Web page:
Monday, 26 February 2018

Book review : Court of Lions - Jane Johnson

I am a very eclectic reader and will happily jump from genre to genre, be it grisly crime fiction, frivolous chick lit or fantastical teen reads. I have a bit of a love-hate relationship with historical fiction though. While it can be very well done, immersing you in a specific location or time period that you may know very little about, I do sometimes find that the well-known historical characters can be a bit wooden and one dimensional. Jane Johnson is an absolute master (mistress?) of the genre though, spinning a web of enchanting tales that feature a cast of wholly believable, complex characters and their public and private dramas, entwining plotlines in both the modern day and 15th century Granada.

The list of characters in the Dramatis Personae at the beginning helps keep track of who is who, particularly in the historical storyline, as I must admit, apart from vague inklings of what the Spanish Inquisition was about, I had absolutely no knowledge of this time period. The action starts in the modern day, with an Englishwoman, Kate Fordham, who lives in Granada, discovering an intriguing scrap of paper tucked away in a wall at the World Heritage site of the Alhambra, whose palaces and gardens were constructed by the medieval Moorish kings of Granada. This tumultuous period of history saw the last Muslim sultans battling against each other and the Catholic monarchs Ferdinand and Isabella, before Mohammed XII of Granada, known as Momo to his friends and Boabdil to his enemies, finally surrendered the keys to the Alhambra palace and was exiled. Frequently represented throughout history as a weak failure of a man, the novel gives a more balanced view, showing him as someone who had his people's best interests at heart, wanting peace and an end to suffering rather than power and a sense of his own self-importance. After the Fall of Granada, all Jews and Muslims were eventually banished from Spain, apart from those who converted to Christianity - although many of those were accused of continuing their previous religious practices in secret, imprisoned, tortured and ultimately murdered during the Spanish Inquisition.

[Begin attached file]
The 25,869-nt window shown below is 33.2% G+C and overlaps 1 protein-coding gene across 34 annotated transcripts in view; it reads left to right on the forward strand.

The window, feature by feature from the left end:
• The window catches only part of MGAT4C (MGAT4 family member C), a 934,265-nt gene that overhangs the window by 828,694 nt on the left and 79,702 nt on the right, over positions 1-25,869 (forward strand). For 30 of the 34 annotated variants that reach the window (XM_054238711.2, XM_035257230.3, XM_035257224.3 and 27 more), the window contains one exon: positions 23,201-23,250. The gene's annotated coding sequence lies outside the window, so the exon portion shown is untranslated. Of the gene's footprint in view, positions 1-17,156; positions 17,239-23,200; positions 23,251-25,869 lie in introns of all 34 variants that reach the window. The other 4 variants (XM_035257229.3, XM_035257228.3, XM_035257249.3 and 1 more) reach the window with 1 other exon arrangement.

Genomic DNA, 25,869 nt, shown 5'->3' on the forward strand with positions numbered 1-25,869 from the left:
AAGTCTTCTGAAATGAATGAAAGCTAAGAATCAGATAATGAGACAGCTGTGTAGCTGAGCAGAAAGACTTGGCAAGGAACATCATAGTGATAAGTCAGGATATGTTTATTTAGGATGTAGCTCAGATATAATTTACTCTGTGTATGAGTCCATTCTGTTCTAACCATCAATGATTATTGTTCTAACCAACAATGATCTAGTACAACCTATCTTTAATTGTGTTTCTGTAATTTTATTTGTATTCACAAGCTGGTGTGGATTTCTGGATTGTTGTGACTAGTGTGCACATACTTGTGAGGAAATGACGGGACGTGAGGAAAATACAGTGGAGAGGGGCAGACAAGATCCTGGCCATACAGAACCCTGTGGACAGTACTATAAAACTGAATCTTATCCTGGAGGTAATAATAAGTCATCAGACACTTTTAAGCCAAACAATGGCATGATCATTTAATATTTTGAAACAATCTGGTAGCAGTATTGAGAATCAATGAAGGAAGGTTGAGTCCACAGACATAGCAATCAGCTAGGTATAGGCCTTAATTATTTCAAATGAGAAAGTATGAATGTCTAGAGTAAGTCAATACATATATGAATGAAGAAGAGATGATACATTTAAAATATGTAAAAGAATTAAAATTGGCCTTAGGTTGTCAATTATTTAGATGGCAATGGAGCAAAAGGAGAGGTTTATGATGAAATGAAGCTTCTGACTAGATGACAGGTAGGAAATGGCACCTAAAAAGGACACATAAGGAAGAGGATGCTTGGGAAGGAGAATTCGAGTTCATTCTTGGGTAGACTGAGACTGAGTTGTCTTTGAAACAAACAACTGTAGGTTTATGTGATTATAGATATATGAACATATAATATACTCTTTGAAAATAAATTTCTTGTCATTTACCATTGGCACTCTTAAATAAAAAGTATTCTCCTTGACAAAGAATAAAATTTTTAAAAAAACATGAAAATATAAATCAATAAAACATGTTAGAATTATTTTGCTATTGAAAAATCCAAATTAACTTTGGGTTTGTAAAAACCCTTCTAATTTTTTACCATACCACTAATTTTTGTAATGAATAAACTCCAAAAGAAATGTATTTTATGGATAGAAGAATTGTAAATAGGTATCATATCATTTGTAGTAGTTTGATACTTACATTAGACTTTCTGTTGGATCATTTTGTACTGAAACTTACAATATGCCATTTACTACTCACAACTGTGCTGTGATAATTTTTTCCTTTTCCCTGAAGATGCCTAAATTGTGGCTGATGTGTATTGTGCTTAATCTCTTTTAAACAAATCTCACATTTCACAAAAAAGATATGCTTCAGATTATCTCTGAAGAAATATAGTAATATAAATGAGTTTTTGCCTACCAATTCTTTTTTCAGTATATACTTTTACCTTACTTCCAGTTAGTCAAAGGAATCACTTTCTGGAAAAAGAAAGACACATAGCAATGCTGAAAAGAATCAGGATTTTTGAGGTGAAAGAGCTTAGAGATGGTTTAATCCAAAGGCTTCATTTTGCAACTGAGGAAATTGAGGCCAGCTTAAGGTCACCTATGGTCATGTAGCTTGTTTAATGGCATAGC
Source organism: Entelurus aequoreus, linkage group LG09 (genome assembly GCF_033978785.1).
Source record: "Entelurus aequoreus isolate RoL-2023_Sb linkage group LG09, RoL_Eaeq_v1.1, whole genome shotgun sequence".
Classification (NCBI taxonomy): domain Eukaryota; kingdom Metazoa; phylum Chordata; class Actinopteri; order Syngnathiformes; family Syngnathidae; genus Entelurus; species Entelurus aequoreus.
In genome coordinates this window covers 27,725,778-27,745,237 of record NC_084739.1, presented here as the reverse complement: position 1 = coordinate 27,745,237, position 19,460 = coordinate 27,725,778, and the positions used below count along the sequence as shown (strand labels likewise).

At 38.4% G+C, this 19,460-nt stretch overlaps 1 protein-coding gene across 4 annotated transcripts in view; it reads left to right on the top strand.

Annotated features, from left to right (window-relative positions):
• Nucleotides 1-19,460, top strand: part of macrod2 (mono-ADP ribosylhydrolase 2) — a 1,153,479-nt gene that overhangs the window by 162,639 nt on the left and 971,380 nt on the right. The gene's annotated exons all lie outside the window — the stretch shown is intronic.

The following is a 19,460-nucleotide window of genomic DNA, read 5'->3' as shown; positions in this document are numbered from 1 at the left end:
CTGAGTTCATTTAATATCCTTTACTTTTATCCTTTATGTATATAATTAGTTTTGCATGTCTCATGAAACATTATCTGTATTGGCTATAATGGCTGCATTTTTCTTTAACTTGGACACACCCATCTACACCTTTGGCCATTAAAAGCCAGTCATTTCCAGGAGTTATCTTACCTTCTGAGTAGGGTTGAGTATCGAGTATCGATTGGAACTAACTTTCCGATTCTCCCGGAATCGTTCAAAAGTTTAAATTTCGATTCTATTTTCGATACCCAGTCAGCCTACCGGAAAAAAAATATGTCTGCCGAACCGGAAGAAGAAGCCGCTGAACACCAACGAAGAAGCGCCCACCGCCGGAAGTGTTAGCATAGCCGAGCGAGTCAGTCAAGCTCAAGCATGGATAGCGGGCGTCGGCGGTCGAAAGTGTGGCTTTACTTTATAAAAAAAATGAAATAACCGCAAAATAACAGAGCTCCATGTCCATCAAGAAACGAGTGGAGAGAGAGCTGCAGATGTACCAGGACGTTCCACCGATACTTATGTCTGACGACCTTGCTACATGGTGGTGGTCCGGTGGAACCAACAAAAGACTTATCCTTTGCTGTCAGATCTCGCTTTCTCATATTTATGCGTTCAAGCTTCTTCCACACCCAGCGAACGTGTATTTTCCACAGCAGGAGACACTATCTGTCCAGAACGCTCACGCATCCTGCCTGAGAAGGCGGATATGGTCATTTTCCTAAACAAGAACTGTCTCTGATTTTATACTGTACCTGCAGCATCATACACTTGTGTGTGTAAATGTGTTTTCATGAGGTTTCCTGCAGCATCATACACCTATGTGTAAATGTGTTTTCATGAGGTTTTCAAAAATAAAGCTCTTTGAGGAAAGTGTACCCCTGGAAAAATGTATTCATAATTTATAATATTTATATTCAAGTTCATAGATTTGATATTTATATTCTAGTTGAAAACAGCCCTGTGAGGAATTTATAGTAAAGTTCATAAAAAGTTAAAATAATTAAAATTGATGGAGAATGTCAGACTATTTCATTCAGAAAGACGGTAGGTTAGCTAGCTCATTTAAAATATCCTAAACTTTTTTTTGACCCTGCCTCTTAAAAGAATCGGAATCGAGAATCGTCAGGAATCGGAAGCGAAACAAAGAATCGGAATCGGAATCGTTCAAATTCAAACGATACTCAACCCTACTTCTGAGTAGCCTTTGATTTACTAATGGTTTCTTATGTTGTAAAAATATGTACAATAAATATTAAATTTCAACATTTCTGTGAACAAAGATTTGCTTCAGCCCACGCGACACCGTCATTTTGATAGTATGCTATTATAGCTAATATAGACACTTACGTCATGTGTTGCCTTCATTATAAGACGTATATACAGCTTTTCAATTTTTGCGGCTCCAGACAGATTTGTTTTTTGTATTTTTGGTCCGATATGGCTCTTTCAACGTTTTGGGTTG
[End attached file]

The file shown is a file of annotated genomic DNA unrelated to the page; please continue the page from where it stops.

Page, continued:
It's an interesting and poignant period of history, but what gives the novel its force and emotional impact is the equally heart-rending and despicable tale in modern day Granada, where Kate is confronted with past demons that she thought she had left behind. Many elements are common to both stories - complicated mother-son dynamics, ruthless fathers, the negative implications of over-zealous fanatics, whatever their religion - so the constant to-ing and fro-ing between the two time periods seems perfectly balanced.

Arguably the most important character is Blessings, who is a passionate if not objective narrator of history in the making. By nature and nurture, he is at the heart of, but also distanced from, the events going on around him - a slave sold into the sultan's family as a playmate for Momo, he shares the opulent surroundings and the respect of the future emir but has none of his power; coming from a desert tribe, he is neither Catholic nor Muslim; a hermaphrodite, his external appearance is not always in line with his inner feelings. He often makes bad choices but his heart is always in the right place, so it is easy to empathise with him. The same is true of Momo/Boabdil and, in the modern story, Kate.

It's a fascinating read - a mixture of historical fiction, love story and gripping thriller that will appeal to readers of all genres.

star rating : 4.5/5

RRP : £7.99

  • Paperback: 448 pages
  • Publisher: Head of Zeus (11 Jan. 2018)
  • Language: English
  • ISBN-10: 1786694352
  • ISBN-13: 978-1786694355
  • Product Dimensions: 19.8 x 3.1 x 13.1 cm

Disclosure : I received a review copy of the book.


  1. I love historical fiction, and have noticed this book in the shops. The blurb was intriguing, and after reading your review, I think I will buy it. I know some of the history of Alhambra, as I had a beautiful art book about it. Not that I need more books in the house, but I'm going to buy it. :)

  2. I remember visiting the Alhambra as a kid ... will keep this one in mind. Cheers


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